Nowe dane o położeniu kry jurajskiej w Łukowie

Alfred Jahn

Abstract


New facts concerning the ice transported Block of the Jurassic at Łuków

Three kilometres to the south-west of Łuków, exposed in a brickyard are black clays with an abundant Jurassic fauna. On the subject of these clays a lively discussion has developed in Polish geological literature. N. Kri sztafowicz (3), who discovered these clays, was of the opinion that they are a formation in situ. This opinion was also repeated by J. Siemiradzki (9). A contrary view was advanced by A. Rychłowski (8) who maintained that the Jurassic clays had been transported hither by a glacier from the north. He based his thesis on the result of a bore-hole which at the Łuków railway station had pierced, underneath the alleged Jurassic beds, sands with crystalline material. Łuniewski and Świdziński (4) re-examined the samples collected from the bore-hole by Rychłowski and they decided that Rychłowski’s geological determinations are mostly incorrect, and that the material of the samples is in some cases commingled. In spite of the lack of obvious proofs, the above-mentioned investigators are rather inclined towards the opinion that the Jurassic at Łuków ought to be considered as a morainic ice-transported block. The author carried out investigations in the Łuków brick-yard in 1948 and 1949 for the purpose of clearing up the stratigraphic relations of the Pleistocene formations. To be considered as the most important result of these investigations is the discovery of typical red boulder clay underneath the Jurassic beds. It is beyond question, therefore, that the Jurassic is a typical block, imbedded in glacial deposits. The position of the block is explained by Figs. 1 and 3 in the Polish text. We see that the moraine builds here a hillock, the culmination of which was cut asunder in the brick-yard excavation. The contact of the moraine with the Jurassic clays is sharp; on the surface of the moraine there are no traces of washing (pavement) or weathering. Above the block there is a whole series of glacial, glacio-fluvial and solifluction deposits. A cross-section is shown in Fig. 1 in the Polish text. From the bottom upwards these deposits are as follows: 1. Gravels and detritus; the latter is composed of erratic rocks (crystalline Palaeozoic limestones) and of concretionary material washed out from Jurassic clays. The detritus shows no signs of selective weathering; it contains a large proportion of sedimentary rocks, and even nodules of pyrite. 2. Thin pulverous sands, finely laminated. 3. Dark laminated silts, mostly derived from washed-out Jurassic clays (abundance of mica flakes). Within these there exists a humus horizon (transported bog soil), from which a profile was taken for a pollen-analysis. The latter, executed by Miss M. Brem in the Botanical Institute of the Cracow University, determined a scanty occurrence of pollen. There is an absence of distinctly warm species; prevailing are Pinus and Picea. The pollen-grains are commingled and they do not give a typical spectrum. 4. Spotted clays, of a rusty-red colour with grey spots. This also is a formation in which a certain percentage of material derived from Jurassic clays is observable. 5. Red moraine with boulders. 6. Grey sand with boulders. In hisi nterpretation of the profile, the author arrives at the following conclusions. The gravel and detritus of layer «1» are the remains of glacial formations, but they are not in situ, having been only pushed down along the surface of the block by processes of solifluction. Traces of the solifluction flows (tongues, streaks) are visible everywhere on the surface of the block. The glacial gravels are derived, therefore, from the ground-moraine, lying essentially underneath the Jurassic, but reaching with the summits of its hillocks above the Jurassic clays. The gravels became covered with formations of water accumulation in a period whose climate on the basis of a pollen-analysis can be characterized as cool (zone of boreal forests). It was an interstadial period. A new advance of the glacier produced the moraine which is designated in the profile as layer «5». This advance caused glaciotectonic disturbances (Fig. 1 and Plate IV, fig. 1). The block occurs in a region possessing a very monotonous morphology. It is a region of the ground-moraine of the Central Polish glaciation (Varsovien I, the penultimate glaciation in Poland). The frontal moraines of the younger glaciation (the Warta stage) exist to the north of Łuków, at a distance of some 11 kilometres. The block was transported hither by the ice of the penultimate Polish glaciation. In view of the lack of an adequate number of bore-holes, the size of the block cannot be determined for the time being. The pits of the brick-yard, in which for 50 years the black Jurassic clay has been dug out, expose the Jurassic in an area 700 metres long and 500 metres wide. These dimensions, therefore, define the minimum area of the block. It must be added that in the vicinity of Łuków, at a larger distance (e. g., at the village of Aleksandrów), known are exposures of black Jurassic clays. On the basis of the extreme distance of the above-mentioned points, Łuniewski and Świdziński (4) suggest that the diameter of the block amounts to 8 kilometres. Borings announced for the near future will solve this problem. We do not know where is the parent region of the block. Similar dark Jurassic clays with ammonites (Oxfordian, Dogger) are known from no nearer than Courland and the vicinity of Vilna (Rydzewski). On the basis of his observations in the Łuków brick-yard, the author maintains that the block does not display any signs of a long transport. It must be assumed that the block did not come from the territory of Lithuania, but rather from a locality lying near Łuków, where the Jurassic ought to exist in situ, under the cover of the Pleistocene.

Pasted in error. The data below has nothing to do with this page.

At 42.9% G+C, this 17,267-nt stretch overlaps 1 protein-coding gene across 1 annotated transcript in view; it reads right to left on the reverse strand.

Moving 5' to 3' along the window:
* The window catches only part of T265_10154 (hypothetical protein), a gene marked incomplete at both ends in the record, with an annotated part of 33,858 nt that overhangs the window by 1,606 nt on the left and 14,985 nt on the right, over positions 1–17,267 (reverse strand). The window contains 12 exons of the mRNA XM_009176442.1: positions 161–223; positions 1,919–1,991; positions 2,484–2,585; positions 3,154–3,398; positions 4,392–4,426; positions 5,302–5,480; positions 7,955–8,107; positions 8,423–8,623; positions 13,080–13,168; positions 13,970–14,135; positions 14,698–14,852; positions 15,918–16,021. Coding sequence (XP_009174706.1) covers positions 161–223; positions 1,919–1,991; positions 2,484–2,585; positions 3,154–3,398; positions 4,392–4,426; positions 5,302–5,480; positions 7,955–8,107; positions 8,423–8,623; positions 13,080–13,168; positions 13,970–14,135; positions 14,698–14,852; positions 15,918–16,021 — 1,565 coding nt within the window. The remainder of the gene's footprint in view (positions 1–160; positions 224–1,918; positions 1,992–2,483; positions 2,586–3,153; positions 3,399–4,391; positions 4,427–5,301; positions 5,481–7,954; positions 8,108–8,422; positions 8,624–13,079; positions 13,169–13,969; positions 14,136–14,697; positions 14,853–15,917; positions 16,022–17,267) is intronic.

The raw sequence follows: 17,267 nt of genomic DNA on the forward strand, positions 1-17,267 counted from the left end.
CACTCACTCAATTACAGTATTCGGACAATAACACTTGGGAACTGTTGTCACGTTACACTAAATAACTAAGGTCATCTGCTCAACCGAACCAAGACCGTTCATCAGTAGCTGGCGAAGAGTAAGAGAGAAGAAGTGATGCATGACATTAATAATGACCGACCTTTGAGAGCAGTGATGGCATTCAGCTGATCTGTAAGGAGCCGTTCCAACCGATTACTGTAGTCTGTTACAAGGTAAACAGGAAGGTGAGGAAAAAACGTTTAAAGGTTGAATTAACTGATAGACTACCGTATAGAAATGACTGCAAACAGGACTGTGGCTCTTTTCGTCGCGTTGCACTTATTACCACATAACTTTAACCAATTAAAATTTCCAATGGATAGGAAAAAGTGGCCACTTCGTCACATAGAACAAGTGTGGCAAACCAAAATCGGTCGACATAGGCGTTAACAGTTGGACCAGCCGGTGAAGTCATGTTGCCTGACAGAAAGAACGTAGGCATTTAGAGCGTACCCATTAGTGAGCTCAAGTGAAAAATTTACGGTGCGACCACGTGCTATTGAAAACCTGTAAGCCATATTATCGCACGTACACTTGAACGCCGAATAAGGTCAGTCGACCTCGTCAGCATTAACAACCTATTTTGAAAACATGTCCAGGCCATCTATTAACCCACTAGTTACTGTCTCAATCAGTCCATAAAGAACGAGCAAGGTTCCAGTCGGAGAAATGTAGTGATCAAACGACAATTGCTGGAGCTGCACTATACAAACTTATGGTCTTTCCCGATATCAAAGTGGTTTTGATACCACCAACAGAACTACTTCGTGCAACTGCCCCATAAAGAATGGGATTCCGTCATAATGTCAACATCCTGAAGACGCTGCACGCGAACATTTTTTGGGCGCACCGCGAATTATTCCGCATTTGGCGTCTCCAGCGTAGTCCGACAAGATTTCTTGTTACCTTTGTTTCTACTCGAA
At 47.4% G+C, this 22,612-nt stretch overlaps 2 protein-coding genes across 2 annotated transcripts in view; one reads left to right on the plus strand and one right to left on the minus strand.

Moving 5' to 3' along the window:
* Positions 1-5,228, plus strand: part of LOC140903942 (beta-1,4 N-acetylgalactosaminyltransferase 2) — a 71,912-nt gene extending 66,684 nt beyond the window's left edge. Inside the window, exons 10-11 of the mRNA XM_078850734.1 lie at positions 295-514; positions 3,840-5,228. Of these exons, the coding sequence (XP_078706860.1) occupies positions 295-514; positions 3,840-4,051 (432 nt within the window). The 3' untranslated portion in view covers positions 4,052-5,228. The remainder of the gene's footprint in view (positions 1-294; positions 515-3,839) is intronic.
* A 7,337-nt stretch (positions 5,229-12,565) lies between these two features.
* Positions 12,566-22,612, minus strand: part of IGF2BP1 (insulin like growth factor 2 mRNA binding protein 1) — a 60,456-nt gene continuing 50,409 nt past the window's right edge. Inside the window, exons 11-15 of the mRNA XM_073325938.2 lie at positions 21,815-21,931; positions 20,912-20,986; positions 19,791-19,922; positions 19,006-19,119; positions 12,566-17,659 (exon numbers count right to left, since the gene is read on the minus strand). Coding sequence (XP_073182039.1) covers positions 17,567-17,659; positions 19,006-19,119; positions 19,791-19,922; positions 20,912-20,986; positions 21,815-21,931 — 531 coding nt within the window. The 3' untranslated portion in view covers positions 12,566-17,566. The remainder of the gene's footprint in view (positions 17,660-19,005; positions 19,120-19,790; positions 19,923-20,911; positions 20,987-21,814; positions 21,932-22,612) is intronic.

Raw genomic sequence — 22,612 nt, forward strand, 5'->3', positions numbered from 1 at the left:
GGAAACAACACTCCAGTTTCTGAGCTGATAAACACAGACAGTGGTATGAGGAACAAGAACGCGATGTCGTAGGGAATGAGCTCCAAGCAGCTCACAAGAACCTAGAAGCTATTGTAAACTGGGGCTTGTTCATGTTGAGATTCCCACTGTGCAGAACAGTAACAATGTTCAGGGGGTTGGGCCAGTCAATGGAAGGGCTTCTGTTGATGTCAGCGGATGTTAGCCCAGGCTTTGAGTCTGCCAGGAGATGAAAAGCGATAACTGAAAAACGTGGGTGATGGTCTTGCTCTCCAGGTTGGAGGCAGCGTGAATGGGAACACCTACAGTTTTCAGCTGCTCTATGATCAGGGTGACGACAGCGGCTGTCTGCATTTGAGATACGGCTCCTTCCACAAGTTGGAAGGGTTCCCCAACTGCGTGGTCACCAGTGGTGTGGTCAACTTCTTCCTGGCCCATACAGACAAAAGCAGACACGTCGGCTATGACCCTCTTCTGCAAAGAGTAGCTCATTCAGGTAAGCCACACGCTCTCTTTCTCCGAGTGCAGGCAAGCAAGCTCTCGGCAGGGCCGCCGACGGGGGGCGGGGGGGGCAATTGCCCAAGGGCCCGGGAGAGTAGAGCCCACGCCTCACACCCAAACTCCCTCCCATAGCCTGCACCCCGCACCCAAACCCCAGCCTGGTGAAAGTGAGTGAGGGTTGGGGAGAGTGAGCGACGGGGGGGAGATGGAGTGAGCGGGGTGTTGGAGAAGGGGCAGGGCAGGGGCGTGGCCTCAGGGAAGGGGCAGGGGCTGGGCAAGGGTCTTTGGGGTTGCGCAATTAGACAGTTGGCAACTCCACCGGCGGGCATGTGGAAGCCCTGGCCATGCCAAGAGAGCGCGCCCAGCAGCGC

Full Text:

PDF